1. psychotick
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    psychotick Contributing Member Contributor

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    Monkey Business.

    Discussion in 'General Writing' started by psychotick, Apr 18, 2012.

    Hi Guys,

    You all know the theorum (the infinite monkey theorum) which more or less says that an infinite number of monkeys sitting at a keyboard will one day by pure chance write the complete works of Shakespear. It's a thought experiment, or so I thought - I never considered that anyone would actually try the experiment! But I came across this excerpt from the wiki in my philosophy forums and very nearly wet myself laughing.

    In 2003, lecturers and students from the University of Plymouth MediaLab Arts course used a £2,000 grant from the Arts Council to study the literary output of real monkeys. They left a computer keyboard in the enclosure of six Celebes Crested Macaques in Paignton Zoo in Devon in England for a month, with a radio link to broadcast the results on a website.

    Not only did the monkeys produce nothing but five pages consisting largely of the letter S, the lead male began by bashing the keyboard with a stone, and the monkeys continued by urinating and defecating on it.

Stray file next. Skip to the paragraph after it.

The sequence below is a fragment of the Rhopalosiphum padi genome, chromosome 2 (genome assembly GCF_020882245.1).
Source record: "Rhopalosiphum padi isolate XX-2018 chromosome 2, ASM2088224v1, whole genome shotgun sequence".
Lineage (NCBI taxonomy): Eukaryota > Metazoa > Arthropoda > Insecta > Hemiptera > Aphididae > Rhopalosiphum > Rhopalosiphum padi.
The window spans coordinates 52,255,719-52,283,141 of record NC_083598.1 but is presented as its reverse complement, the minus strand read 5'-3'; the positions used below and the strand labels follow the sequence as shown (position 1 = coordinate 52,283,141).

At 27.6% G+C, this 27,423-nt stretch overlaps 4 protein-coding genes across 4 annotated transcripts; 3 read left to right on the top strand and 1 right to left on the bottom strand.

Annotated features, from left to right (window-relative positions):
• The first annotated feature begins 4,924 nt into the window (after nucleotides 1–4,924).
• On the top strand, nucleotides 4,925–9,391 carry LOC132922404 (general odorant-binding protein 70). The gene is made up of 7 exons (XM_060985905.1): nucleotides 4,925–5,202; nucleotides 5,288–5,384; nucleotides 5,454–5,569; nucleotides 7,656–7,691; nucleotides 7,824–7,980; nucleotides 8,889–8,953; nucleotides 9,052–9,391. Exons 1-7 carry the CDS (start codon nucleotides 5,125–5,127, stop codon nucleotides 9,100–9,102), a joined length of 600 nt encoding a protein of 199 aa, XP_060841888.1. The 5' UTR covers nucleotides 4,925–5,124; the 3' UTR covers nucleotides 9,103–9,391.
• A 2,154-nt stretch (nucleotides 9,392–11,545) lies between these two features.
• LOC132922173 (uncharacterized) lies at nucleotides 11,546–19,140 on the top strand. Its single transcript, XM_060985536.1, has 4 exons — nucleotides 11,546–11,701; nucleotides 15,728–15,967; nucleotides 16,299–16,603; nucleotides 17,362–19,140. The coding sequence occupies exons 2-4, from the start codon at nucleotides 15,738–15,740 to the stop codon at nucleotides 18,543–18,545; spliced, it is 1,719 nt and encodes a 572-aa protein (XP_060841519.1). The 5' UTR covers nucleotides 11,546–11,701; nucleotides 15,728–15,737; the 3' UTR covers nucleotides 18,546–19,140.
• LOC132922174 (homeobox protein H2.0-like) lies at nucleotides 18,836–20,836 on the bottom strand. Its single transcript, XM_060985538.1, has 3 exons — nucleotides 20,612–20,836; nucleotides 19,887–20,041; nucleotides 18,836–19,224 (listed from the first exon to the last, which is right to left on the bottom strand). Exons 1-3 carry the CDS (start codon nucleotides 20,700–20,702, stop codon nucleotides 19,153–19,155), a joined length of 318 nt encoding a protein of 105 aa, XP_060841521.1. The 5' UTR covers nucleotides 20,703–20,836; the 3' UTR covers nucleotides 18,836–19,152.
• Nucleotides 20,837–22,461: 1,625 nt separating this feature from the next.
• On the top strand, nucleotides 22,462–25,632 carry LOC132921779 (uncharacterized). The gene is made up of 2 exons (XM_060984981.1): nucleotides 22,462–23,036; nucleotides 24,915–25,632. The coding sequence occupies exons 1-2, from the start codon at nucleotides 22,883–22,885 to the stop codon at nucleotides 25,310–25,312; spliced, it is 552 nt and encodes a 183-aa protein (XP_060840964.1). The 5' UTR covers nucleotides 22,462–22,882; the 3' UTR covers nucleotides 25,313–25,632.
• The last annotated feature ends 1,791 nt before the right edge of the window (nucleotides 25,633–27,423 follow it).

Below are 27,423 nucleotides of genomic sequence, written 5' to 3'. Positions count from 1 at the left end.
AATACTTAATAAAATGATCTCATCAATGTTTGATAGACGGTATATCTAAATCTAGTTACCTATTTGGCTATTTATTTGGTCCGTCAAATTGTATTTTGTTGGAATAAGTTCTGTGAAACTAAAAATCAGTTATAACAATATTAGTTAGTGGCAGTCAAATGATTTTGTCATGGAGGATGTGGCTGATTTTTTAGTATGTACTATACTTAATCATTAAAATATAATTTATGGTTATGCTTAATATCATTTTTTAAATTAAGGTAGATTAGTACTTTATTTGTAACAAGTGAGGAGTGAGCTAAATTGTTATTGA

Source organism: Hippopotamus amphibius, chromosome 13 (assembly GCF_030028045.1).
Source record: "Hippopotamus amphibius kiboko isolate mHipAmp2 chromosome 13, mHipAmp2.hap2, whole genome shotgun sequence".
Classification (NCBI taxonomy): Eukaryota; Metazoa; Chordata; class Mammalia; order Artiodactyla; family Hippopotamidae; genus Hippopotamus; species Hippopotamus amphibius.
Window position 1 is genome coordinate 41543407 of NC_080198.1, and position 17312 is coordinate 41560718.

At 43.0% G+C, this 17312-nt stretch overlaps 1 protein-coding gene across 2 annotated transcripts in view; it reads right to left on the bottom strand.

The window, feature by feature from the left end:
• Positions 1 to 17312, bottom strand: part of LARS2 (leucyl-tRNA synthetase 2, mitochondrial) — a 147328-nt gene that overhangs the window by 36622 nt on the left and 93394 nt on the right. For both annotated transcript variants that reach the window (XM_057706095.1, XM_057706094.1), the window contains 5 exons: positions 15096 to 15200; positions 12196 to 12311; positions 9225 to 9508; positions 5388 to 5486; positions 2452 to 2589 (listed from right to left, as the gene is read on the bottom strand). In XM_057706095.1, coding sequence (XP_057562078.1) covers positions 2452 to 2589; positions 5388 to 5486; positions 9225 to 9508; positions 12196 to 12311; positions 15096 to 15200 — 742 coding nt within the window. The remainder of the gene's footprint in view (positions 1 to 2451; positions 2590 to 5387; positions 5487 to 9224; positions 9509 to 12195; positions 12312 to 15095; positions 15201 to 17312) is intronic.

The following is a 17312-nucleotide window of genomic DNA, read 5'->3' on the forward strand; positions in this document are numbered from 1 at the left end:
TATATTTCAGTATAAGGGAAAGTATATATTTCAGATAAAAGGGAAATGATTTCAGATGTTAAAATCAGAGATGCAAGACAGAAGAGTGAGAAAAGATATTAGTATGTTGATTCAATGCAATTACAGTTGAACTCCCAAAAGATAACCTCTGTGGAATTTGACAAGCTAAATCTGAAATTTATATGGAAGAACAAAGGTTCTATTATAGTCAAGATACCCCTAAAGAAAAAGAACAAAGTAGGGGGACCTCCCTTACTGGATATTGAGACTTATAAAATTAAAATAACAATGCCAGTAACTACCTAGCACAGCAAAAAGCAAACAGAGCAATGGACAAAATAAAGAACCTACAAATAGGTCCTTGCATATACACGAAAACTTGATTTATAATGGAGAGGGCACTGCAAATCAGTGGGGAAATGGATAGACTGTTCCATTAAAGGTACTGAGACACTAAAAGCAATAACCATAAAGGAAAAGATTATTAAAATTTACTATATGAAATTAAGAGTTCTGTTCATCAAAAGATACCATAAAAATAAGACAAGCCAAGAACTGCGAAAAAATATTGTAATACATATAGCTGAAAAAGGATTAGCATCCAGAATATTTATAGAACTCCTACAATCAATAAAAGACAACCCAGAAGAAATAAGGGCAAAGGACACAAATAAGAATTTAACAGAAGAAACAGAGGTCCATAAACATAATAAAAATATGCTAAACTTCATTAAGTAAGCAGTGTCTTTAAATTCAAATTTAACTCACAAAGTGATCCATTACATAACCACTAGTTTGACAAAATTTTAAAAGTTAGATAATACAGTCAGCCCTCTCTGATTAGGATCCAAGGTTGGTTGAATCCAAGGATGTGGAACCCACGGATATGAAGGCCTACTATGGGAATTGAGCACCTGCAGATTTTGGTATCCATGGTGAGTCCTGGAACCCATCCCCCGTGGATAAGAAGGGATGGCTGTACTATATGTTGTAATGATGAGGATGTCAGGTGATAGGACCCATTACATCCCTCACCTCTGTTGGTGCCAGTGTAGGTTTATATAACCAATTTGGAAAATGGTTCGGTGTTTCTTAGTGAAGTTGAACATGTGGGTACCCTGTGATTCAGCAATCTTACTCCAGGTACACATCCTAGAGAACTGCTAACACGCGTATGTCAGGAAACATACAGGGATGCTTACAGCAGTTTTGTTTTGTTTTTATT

It seems fellow authors, that our jobs are safe for the moment from the simian threat!

    Cheers, Greg.
     
  2. Cogito
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    Cogito Former Mod, Retired Supporter Contributor

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    The probability is that the monkeys will evolve past human level to non-corporeal entities before they will produce even a single act of a single Shakespeare play.

    The person who proposed the monkey hypothesis was no mathematician (or if he was, he should hang his head in shame).

    Eventually, all the air molecules in a 10 by 10 by 10 meter room will randomly collect in one corner. But the universe won't last long enough to see it happen. These are finite values, but still incomprehensible in scale.
     
  3. art
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    art Contributing Member Contributor

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    I visit that zoo pretty often and have spoken at length with Gerald, the alpha male stone-wielder and defecator, and he told me that one of the group had actually tossed off a couple of pages of light horror one evening - painfully reminiscent of early Stephen King, according to Gerald - but that the scientists had omitted to publish the result, since it was so very negative - more so than the repetitive S.
     

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